It is easy to get lulled to sleep by this market that seems to know only one direction: up. But this week provided investors a wake-up call and a reminder that the stocks can, do, and should go down at times… and that is okay.
If you are not following the stock market tick-by-tick (and you should not be), do not worry, this was not, in the end, a horrible week for equities. The S&P 500 was down a pedestrian 0.6%. So why did it feel worse? Sure, the market had fallen over 2% at one point in the week, but that is not an unusual decline. The answer perhaps lies in behavioral finance.
We have mentioned it before, but as humans, our sense of pain is much more potent than that of joy. The same is true with investing. Let’s do a little thought experiment. On a scale of 1-10, how bad did it feel in March of 2020 as the stock market fell over 30% in the span of a few weeks? I would venture that most would rate that pain fairly high. It can be gut-wrenching to watch your investments fall even modestly. In contrast, how much joy have you felt about the stock market rally since the pandemic lows? Would it surprise you to hear that the S&P 500 is up 100% since then? Have you felt 2x as much joy as compared to the pain experienced during the decline? Likely not.
As evidence-based investors, we know these biases and ensure that these emotions do not influence our decision-making. Investments, particularly stocks, go up and down, sometimes significantly. In fact, the long-term return investors earn by holding them is a reward for this volatility. If there were no volatility, there would be little-to-no reward (e.g., cash). So the next time we go through a genuinely volatile period for equities, brush that pain aside and be thankful for the long-term benefits that those ups and downs deliver!
Growth in Retail Sales
Declining retail sales dampened sentiment, with optimists pointing the finger more at Amazon’s Prime Day than the covid delta variant.
Headlines This Week
Stocks were down on the week, though they bounced 1% from Wednesday’s lows. The volatility was driven by a combination of covid delta variant jitters, Fed speak, questionable economic data, and geopolitical unrest.
At a time when the market was already facing sentiment headwinds from the spread of the covid delta variant, the Fed released its FOMC meeting minutes Wednesday.
- The report revealed that most Fed officials saw the central bank beginning to slow down its asset purchases (quantitative easing) later this year. The purchases keep bond yields and interest rates low, which is a boost for stock demand.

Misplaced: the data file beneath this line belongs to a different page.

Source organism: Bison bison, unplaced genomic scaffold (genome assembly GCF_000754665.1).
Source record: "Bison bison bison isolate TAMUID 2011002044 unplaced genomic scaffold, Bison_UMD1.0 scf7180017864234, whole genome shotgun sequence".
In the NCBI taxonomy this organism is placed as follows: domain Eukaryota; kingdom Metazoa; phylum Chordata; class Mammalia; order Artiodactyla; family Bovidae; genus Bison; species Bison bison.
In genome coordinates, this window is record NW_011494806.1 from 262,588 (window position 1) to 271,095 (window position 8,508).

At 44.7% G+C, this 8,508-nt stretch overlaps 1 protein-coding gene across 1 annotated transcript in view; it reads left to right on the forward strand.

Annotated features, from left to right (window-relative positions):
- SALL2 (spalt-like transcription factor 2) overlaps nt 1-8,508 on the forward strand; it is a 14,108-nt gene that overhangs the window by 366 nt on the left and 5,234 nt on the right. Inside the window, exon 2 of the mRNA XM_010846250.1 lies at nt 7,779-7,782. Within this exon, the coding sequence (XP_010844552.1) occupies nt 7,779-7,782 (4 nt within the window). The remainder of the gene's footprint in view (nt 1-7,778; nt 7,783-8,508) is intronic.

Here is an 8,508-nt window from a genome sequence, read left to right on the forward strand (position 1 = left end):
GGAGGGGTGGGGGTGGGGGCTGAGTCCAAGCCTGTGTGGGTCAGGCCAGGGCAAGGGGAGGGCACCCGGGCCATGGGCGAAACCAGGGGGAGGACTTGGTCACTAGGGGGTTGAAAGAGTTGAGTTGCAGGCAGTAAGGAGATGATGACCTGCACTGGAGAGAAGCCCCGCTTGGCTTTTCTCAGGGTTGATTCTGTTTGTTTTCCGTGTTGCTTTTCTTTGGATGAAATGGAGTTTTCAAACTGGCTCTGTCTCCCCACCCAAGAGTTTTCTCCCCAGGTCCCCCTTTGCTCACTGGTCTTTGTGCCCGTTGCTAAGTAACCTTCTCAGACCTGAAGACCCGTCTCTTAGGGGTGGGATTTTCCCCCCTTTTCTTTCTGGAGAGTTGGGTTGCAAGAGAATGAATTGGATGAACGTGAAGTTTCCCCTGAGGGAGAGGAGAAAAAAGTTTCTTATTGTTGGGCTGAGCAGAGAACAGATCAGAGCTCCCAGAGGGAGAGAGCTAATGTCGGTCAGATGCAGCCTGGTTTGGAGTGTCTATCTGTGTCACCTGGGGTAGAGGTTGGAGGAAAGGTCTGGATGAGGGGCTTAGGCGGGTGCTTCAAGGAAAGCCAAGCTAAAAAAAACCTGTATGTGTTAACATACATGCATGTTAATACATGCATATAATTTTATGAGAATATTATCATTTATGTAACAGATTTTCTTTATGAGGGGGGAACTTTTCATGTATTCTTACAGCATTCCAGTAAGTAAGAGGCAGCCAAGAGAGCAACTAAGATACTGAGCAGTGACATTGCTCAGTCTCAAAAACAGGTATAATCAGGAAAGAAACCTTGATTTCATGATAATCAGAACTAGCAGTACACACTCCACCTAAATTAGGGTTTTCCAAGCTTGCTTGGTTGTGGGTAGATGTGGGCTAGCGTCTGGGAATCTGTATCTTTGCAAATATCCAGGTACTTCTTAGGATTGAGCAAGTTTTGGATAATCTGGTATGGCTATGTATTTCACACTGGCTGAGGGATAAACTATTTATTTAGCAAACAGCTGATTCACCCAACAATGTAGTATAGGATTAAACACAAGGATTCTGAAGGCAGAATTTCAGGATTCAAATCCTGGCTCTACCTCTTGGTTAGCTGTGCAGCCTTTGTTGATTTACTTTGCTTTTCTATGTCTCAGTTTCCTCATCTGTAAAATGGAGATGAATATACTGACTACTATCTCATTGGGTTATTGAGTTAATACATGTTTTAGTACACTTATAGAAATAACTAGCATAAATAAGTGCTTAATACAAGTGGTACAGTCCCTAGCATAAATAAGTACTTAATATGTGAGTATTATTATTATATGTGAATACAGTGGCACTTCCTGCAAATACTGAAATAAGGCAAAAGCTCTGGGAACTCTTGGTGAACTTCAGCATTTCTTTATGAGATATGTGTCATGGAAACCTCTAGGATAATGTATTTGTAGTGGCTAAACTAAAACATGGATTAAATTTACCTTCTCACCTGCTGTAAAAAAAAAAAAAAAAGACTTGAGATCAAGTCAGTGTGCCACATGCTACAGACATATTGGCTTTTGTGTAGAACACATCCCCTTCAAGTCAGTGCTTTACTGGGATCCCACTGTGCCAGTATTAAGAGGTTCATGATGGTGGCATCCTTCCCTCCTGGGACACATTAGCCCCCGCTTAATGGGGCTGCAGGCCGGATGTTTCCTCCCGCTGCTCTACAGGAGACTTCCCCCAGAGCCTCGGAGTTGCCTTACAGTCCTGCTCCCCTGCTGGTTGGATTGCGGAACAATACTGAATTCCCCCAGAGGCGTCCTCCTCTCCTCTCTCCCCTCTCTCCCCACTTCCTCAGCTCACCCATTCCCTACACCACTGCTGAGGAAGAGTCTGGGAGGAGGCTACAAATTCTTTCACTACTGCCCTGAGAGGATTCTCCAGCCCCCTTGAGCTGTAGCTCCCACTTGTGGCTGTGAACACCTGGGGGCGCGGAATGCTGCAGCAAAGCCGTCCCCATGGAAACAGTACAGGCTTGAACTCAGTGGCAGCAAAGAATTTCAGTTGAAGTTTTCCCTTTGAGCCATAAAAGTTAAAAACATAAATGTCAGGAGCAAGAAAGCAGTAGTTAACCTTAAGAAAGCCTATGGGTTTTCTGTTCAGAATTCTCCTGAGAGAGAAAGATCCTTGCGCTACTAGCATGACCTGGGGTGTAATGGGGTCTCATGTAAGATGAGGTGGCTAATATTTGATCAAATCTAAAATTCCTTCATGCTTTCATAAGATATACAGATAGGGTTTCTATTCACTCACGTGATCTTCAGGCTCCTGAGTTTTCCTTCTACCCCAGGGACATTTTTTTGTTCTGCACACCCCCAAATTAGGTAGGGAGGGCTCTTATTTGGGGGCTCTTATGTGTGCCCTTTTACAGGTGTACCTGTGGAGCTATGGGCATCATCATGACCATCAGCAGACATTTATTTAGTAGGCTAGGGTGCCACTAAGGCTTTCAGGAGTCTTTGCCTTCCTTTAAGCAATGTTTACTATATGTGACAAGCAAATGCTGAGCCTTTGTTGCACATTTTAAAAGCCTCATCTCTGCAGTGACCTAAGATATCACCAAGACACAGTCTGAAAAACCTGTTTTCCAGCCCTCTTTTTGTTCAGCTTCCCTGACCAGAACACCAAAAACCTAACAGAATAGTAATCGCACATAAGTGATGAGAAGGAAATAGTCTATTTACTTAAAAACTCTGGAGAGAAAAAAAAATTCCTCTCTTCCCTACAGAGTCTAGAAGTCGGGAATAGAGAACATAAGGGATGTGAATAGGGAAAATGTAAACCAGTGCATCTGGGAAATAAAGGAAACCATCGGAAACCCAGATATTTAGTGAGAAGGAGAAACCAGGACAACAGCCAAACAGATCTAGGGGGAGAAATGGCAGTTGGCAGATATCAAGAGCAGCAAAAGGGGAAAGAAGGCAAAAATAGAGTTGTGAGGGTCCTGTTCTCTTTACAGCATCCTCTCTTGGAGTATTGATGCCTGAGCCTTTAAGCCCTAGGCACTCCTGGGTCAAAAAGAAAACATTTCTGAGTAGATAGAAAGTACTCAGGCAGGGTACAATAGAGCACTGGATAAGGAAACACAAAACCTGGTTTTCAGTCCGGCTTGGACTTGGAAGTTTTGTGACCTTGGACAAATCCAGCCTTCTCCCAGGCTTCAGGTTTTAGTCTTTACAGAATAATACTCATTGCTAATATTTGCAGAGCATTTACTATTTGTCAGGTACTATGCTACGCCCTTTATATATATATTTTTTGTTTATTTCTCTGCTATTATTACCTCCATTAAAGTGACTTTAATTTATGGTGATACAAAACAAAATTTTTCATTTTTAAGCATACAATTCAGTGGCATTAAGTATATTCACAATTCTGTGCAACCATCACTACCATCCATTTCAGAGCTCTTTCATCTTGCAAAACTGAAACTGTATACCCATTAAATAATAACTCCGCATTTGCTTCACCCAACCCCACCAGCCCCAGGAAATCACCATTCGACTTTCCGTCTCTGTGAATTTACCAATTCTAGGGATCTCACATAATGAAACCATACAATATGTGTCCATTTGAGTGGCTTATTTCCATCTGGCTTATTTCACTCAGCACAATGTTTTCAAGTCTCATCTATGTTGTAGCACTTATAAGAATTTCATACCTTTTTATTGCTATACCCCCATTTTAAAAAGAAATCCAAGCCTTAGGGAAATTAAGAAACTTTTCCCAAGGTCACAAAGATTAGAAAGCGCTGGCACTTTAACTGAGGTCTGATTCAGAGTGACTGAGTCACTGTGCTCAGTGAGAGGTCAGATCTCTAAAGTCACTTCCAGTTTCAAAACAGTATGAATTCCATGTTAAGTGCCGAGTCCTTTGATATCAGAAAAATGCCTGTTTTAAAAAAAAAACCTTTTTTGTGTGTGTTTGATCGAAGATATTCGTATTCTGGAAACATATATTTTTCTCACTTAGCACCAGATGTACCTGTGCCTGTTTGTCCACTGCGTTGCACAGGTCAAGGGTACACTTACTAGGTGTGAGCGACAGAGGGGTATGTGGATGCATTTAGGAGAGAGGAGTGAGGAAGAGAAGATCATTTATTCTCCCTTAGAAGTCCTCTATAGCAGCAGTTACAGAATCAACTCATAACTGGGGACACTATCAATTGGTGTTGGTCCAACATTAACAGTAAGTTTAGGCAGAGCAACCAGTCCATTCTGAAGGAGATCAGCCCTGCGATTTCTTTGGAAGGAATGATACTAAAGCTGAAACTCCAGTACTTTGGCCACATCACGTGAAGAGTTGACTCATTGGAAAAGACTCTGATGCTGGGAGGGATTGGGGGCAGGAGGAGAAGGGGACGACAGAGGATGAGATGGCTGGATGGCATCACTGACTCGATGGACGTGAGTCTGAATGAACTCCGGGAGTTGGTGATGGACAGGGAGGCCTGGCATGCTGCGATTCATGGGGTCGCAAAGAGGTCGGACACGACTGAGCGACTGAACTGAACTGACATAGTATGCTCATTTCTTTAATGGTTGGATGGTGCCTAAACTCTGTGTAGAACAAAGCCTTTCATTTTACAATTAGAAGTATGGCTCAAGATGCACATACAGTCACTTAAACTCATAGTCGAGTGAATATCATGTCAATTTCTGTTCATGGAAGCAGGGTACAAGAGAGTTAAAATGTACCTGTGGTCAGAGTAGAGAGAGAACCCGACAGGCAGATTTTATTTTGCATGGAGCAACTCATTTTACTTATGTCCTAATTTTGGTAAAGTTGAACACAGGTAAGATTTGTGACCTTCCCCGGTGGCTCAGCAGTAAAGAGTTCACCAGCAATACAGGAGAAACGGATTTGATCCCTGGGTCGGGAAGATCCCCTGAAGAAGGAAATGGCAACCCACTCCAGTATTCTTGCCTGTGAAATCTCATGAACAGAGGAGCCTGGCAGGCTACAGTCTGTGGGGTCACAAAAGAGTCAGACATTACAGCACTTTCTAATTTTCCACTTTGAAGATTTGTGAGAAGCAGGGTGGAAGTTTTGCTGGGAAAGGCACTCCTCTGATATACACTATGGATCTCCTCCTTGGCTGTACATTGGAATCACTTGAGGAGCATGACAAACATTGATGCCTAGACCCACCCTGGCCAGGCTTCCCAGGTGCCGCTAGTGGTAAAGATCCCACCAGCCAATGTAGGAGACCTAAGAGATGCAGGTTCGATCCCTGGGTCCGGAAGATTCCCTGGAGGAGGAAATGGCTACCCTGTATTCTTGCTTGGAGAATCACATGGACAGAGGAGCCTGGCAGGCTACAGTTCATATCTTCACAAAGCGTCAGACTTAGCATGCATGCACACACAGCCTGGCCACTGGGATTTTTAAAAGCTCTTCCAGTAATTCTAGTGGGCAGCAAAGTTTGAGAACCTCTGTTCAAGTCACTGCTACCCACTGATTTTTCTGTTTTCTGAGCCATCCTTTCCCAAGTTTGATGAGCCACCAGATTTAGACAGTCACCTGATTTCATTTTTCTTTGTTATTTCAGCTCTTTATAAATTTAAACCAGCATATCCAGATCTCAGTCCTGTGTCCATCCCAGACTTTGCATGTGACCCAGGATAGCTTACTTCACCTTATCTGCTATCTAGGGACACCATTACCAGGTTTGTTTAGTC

- Even though “tapering” of asset purchases is the expectation, it appears to have caught the market a bit off guard and contributed to recent stock weakness.
Retail Sales data were also negative for sentiment this week.
- The monthly report on sales showed a 1.1% month-on-month decline which was well below consensus.
- The weak data raises concerns that the delta variant is beginning to impact spending patterns.
- Optimists point out that the previous month included Amazon’s Prime Day, which pulled many purchases forward and created a difficult comparison. Perhaps next month will be more telling.
Not helping investor mindset were the developments in Afghanistan.
- The Middle East is no stranger to geopolitical turmoil, and that in itself is generally not a driver of markets in the US.
- However, there could be concerns that the fallout from the Afghanistan withdrawal could complicate the political path for the infrastructure stimulus bills – which are more immediately relevant for US investors.
The Week Ahead
Jackson Hole Week
The Kansas City Fed will be hosting their annual Jackson Hole Economic Policy Symposium next week, with investors waiting patiently for any key announcements.
- Unlike last year’s virtual meeting, this year’s economic symposium will be a limited in-person event in the Wyoming ski town starting Thursday and running until Saturday.
- With hints coming from all directions that the Fed’s bond-buying program will start to taper off by the end of the year, the questions now turn to the methodology that the central bank will employ.
- While there is a growing sense that markets will not get all the answers they are looking for next week, any additional clarity from Chairman Powell in his keynote address on Friday will be welcomed.
Next week will start with preliminary Purchasing Managers Indexes (PMI) from both sides of the pond.
- The US, Eurozone, and the UK are all out with their numbers on Monday.
- Across the board, expectations are for a slight decrease from the 15-year highs seen in July.
- The market will be keeping a close eye to see the effect of the delta variant’s spread on these insightful metrics.
Friday Data Day
A busy end of the week with several important data points to look at.
- Top of the list is the Fed’s go-to inflation metric, core personal consumption expenditures (PCE), which is expected to edge up to 3.6% year-on-year from last month’s 3.5%.
- Personal income and spending numbers are expected to stay in positive territory at 0.2% and 0.5% month-on-month respectively.
- Finally, the final estimate of August’s Michigan consumer sentiment index is sure to grab some attention as continued increases could alleviate growth concerns.
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